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Several Questions Unanswered as Second Attack Takes Place in Nairobi

On 21st September 2013 during the Westgate terror attack, a Recce squad officer was shot down by an army officer during a rescue operation in the mall. The incident historically doubles as one of the most failed inter- agency operations by security agencies in Kenya. The occurrence led to the highly trained rescue operations Recce Squad angrily downing their tools and leaving the army to their play. CCTV footage and Investigative documentaries released later not only revealed that the army was clueless and ineffective in handling the terrorist attack but also subjected the media and Kenyans to one of the least innovative performance circus.

While the death can easily be written off as friendly fire, questions were raised over the presence and involvement of the army in the terrorists’ operation. The rumoured denigration of the Kenyan police service men also raised questions into the inter-agency cooperation in the country.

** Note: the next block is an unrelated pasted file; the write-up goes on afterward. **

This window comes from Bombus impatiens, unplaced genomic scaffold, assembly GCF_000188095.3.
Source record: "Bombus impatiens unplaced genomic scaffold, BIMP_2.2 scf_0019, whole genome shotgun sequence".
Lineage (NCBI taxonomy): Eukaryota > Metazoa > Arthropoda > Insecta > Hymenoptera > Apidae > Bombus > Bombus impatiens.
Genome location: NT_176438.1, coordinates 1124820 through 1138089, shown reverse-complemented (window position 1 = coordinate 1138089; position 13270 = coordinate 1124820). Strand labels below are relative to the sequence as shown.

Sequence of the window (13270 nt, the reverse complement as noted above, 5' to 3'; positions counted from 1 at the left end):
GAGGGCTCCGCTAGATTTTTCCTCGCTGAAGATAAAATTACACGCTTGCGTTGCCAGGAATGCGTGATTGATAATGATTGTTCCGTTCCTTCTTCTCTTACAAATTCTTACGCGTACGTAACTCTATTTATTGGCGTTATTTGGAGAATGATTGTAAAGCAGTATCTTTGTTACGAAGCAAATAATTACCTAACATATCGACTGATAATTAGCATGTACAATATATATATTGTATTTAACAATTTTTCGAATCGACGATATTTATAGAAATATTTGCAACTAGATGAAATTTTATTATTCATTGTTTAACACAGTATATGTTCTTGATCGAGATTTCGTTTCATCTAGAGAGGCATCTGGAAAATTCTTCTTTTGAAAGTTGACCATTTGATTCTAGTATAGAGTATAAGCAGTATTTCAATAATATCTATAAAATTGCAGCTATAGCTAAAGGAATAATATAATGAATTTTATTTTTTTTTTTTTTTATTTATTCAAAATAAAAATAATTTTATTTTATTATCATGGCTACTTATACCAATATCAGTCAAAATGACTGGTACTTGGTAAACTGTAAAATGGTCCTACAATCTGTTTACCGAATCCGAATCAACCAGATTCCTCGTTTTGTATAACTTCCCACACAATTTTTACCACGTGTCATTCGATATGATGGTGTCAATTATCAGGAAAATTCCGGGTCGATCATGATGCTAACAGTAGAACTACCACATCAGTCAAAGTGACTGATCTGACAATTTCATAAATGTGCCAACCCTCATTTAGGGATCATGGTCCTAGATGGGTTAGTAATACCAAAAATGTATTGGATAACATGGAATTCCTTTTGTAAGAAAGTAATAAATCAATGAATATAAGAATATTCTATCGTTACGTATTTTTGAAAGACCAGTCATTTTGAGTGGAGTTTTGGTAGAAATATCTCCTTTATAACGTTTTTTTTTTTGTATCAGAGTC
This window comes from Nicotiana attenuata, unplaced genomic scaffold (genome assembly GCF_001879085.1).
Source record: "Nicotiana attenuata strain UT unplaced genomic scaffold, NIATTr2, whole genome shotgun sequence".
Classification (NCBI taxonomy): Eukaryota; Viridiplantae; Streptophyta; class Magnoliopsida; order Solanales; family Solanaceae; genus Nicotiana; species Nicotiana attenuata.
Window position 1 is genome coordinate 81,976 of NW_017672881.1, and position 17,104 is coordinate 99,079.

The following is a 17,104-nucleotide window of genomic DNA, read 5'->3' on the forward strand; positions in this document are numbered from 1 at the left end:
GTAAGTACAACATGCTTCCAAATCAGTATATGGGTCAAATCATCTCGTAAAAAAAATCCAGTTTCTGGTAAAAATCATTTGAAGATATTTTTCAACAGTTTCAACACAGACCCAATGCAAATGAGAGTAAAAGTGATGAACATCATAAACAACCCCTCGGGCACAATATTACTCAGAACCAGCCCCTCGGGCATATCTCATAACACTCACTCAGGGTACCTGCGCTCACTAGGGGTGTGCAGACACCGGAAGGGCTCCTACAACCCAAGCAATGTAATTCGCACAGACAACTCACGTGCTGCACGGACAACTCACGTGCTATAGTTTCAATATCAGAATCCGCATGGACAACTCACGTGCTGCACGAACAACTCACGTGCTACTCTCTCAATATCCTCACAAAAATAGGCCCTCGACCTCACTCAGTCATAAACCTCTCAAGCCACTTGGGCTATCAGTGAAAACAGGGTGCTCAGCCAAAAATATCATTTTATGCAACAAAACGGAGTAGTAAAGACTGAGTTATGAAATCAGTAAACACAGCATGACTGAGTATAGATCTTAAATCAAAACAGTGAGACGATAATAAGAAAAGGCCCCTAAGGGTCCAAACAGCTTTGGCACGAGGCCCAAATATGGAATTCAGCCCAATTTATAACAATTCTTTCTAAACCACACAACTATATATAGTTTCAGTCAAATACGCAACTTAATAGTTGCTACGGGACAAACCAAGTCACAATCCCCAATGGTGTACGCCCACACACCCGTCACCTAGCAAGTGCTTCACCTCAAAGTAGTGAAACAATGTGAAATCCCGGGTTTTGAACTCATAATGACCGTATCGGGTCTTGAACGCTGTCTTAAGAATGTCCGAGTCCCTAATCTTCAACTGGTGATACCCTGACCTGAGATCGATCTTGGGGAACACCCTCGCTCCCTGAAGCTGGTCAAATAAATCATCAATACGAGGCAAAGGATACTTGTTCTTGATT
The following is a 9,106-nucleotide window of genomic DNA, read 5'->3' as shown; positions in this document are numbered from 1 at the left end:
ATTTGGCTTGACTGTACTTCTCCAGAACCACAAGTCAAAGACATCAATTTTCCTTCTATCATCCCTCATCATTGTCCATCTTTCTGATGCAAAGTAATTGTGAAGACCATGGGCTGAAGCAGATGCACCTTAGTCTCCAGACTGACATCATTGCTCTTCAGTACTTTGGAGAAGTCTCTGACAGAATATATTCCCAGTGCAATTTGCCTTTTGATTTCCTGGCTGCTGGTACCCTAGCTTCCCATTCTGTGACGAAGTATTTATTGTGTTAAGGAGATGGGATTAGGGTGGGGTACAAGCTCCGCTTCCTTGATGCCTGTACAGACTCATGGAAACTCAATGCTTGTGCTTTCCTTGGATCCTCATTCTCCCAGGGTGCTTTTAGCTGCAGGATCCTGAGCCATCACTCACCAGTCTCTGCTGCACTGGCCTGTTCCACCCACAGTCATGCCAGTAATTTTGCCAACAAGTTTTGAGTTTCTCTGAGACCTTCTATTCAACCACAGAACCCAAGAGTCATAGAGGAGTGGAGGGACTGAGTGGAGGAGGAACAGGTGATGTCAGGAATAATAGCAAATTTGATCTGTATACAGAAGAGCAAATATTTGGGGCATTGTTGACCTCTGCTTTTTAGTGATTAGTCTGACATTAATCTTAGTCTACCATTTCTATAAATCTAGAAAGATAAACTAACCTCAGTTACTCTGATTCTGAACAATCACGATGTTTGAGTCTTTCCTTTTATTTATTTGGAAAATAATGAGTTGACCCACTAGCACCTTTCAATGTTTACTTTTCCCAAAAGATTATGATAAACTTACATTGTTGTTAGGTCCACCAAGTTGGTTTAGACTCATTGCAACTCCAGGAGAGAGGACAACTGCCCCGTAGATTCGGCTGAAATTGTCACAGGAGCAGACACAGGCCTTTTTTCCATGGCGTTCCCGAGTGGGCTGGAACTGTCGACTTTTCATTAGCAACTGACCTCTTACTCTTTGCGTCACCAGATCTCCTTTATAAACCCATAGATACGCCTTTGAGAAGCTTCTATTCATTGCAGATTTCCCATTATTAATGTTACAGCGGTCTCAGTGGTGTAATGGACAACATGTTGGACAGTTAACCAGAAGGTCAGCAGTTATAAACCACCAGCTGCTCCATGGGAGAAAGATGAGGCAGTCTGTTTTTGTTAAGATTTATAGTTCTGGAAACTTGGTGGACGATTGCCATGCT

Six years later: on 15th January 2019, during a terror attack on the 14 Riverside Drive claimed by the terrorist group Al-shabaab, the questions seem to remain unanswered. The presence of over 200 security service men drawn from the Recce squad, the GSU, the Airforce, the police service and the Kenyan Defence Forces at the scene may cause assurance among citizens when viewed via the media lens but what exactly is their effectiveness level?

What exactly is the task of each security agency during such an operation? On paper, Kenya’s Recce squad is specialised in VIP protections, sky Marshall services, rescue as well as anti-terrorism operations.The Kenya Defence forces and Special forces are not only responsible for handling territorial attacks but also partnering with other agencies to avert danger in emergency situations. While their duties may appear clear cut or vague on paper, the real concern lies in their ability to execute their duties in coordination. Do they carry out joint training? Do they simulate and prepare for such situations? What measures have been taken to improve coordination between the security agencies since the last attack? What is the rate of their effectiveness when working together?

These are questions that will not require a press statement to answer but visible measures and actions.

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